Sam: Maybe a song like "Today’s the Day." I mean Jesse just showed up with that song

Jeremy: That’s the type of songs that’s been done before like a million times and when you’ve got a rock song that fits the mold, it’s pretty hard to fuck up. It was pretty self explanatory

Jesse: But we’ve had some good ones. I remember the first time we played "Flip!" we were like "whoa, this is sick," but that took time to assemble.

Jeremy: When you don’t get that much time off the road to work on ideas, there will be a new song and we’ll play it live a bunch of times, and it will sort of evolve every time we play it.

How did the west coast tour with the Benevento/Russo Duo work out?

Jesse: It was alright.

Jeremy: It was fun, those guys were cool. They have a lot of gear…

Jesse: Yeah (laughs) they’re fucking wankers.

Jeremy: Nah, they’re good dudes, we had a lot of fun, and played a lot of good shows together. Some of them sucked…

Jesse: Sam played pedal steel for them on one tune (“Memphis”)

What was the decision behind customizing the bus to use grease rather than gas when you hit the road?  

Jesse: The goddamn environment! You feel like a dickhead touring around, burning up gas, and driving around like an idiot. I mean, there’s all this grease sitting around, so why not?

Jeremy: We knew some other groups that were doing it, and it just seemed like a great idea. Pieball and the Yolks were both touring on grease. You’d be surprised how many groups tour on grease if you check around.

Is it fair to say the group is trying to set an example for people by taking more of an eco-friendly approach to the road?

Jesse: Definitely.

Jeremy: I hope other people take the lead though, because we can only do so much.

Sam: It’s not the kind of issue that you try to be a snob about, because you’ve got folks who’ll say "I was into saving the environment, but now everybody is trying to save the environment." 

You’ve made a lot of headway since your days jamming out as Berklee students. The group has been nominated for a handful of Boston Music Awards, and you’ve opened for pretty big acts like Matisyahu. How does the progress feel from the group’s perspective?

Sam: We don’t really give a fuck about shit like that.

Jesse: I mean, I think Matisyahu kind of bites, but it’s cool.

Jeremy: We’ve been playing shows since we started and everyone’s cool individually. We’re definitely not going to be super-stoked because we played a show with Matisyahu. Maybe from an outside perspective everyone thinks we’re doing really well. But we’re just trying to keep our heads together, and keep writing more songs.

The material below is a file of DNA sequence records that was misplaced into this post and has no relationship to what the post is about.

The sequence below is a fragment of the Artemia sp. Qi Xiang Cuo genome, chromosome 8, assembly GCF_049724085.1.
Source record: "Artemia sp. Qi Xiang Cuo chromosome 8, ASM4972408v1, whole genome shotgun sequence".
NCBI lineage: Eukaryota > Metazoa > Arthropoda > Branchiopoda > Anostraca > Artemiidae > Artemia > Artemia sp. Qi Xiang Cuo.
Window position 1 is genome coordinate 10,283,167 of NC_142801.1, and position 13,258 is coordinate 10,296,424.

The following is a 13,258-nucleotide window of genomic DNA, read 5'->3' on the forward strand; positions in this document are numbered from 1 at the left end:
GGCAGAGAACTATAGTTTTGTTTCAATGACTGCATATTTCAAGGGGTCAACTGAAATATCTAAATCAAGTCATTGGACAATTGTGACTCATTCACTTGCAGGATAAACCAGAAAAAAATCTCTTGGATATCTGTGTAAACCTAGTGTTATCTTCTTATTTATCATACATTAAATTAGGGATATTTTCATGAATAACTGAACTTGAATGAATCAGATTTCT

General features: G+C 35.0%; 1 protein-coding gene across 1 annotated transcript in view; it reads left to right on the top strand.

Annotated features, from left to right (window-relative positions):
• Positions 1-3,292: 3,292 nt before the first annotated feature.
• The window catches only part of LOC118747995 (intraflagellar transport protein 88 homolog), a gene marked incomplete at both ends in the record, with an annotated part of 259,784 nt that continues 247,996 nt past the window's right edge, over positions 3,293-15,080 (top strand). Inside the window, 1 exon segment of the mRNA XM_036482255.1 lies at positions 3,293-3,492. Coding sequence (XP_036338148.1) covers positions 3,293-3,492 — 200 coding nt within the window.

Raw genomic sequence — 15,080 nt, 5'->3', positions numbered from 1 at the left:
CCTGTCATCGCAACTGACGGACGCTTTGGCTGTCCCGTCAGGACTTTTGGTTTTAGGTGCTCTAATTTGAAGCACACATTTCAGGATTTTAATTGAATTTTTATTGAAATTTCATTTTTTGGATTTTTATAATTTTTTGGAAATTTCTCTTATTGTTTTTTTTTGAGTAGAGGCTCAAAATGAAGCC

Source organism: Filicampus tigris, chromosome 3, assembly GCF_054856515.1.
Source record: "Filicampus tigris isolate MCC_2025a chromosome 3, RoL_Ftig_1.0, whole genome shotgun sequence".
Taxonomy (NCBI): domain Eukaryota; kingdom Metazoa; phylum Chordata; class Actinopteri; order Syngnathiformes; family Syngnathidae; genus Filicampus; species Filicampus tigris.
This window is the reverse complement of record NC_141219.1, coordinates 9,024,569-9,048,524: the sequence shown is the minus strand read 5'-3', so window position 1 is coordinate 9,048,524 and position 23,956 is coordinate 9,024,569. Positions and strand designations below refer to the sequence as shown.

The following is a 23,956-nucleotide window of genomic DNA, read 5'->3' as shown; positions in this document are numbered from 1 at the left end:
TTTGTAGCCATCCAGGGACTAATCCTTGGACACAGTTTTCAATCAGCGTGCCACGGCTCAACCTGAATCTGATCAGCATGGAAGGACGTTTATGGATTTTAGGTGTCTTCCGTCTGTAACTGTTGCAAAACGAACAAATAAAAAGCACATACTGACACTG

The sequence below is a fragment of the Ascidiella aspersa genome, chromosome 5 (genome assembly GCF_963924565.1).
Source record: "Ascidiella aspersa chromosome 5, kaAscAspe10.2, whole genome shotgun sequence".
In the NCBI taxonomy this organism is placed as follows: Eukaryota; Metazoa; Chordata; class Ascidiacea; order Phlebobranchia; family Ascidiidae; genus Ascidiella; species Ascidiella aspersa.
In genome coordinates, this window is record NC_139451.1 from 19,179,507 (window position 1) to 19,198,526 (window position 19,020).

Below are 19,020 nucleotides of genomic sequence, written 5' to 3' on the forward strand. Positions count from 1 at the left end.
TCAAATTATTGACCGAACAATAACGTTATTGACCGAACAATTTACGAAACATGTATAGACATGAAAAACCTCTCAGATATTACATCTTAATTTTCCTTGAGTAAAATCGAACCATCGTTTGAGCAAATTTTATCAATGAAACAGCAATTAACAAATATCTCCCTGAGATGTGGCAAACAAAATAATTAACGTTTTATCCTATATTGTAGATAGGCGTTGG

Sam: We still get broke. Sometimes we have money, and sometimes we don’t, but it’s still the same old shit to us.

There is no one point in the group’s career where you’ve felt like you made it to a higher plateau?

Sam: I don’t think any one moment every accelerated things that much faster.

Jeremy: It’s been a pretty steady process.

Sam: We just keep writing new songs, and going out and playing them.

Jesse: It might not even be a steady build; it’s just what we’re doing. It’s our life. I can’t imagine us not doing this, so each day is just a different thing.

Are you writing new material? 

Sam: We’re getting ready to.

Jeremy: We’re going to be taking a little break, and we’ll be returning with some new shit.

How long of a break are you guys taking?

Jeremy: At this point I’d say it’s indefinite.

Will you relocate? 

Sam: I’m going to be in Brooklyn.

Jeremy: I’m going to be in San Francisco and Jesse’s going to be in Boston.

What’s one thing readers should know about Apollo Sunshine before they go out and buy an album?

Sam: We’re racists. (laughs) And Jesse shaves his testicles.

Jesse: It’s all true. I shave my balls each day; we don’t like black people (laughs)…all the usual.

Jeremy: No, no, no. They should know that Jesse Gallagher is a big asshole.

Sam: Seriously guys, what should they know about us?

Jesse: We’re just like them. We fucking shit and we put on our pants one leg at a time. That’s a good quote right there.

And what should they know about the music before they make an investment in it?

Jesse: It’s the best music they’ll ever hear.

Is that a fact?

Jesse: No, I’m full of shit.

Jeremy: To be honest, our music is hard to describe. I think people should just check it out.

Jesse: We’re the Red Sox of music.